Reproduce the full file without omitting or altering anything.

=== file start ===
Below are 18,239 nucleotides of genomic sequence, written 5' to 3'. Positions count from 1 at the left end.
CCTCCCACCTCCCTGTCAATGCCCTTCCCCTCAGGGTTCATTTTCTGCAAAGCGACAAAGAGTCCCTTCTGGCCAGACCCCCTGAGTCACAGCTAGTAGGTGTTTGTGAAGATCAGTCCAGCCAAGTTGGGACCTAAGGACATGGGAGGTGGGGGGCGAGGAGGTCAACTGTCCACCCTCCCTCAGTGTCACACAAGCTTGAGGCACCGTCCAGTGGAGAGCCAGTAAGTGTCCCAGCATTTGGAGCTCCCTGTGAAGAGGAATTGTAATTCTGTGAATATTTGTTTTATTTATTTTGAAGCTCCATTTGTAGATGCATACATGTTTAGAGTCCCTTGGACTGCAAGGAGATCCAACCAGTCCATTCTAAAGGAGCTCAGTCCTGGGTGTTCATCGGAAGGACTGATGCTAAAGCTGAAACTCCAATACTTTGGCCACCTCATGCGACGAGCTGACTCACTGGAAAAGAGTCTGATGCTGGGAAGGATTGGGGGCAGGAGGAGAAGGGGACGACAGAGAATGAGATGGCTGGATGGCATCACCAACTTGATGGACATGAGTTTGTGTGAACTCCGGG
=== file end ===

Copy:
Below are 18,239 nucleotides of genomic sequence, written 5' to 3'. Positions count from 1 at the left end.
CCTCCCACCTCCCTGTCAATGCCCTTCCCCTCAGGGTTCATTTTCTGCAAAGCGACAAAGAGTCCCTTCTGGCCAGACCCCCTGAGTCACAGCTAGTAGGTGTTTGTGAAGATCAGTCCAGCCAAGTTGGGACCTAAGGACATGGGAGGTGGGGGGCGAGGAGGTCAACTGTCCACCCTCCCTCAGTGTCACACAAGCTTGAGGCACCGTCCAGTGGAGAGCCAGTAAGTGTCCCAGCATTTGGAGCTCCCTGTGAAGAGGAATTGTAATTCTGTGAATATTTGTTTTATTTATTTTGAAGCTCCATTTGTAGATGCATACATGTTTAGAGTCCCTTGGACTGCAAGGAGATCCAACCAGTCCATTCTAAAGGAGCTCAGTCCTGGGTGTTCATCGGAAGGACTGATGCTAAAGCTGAAACTCCAATACTTTGGCCACCTCATGCGACGAGCTGACTCACTGGAAAAGAGTCTGATGCTGGGAAGGATTGGGGGCAGGAGGAGAAGGGGACGACAGAGAATGAGATGGCTGGATGGCATCACCAACTTGATGGACATGAGTTTGTGTGAACTCCGGG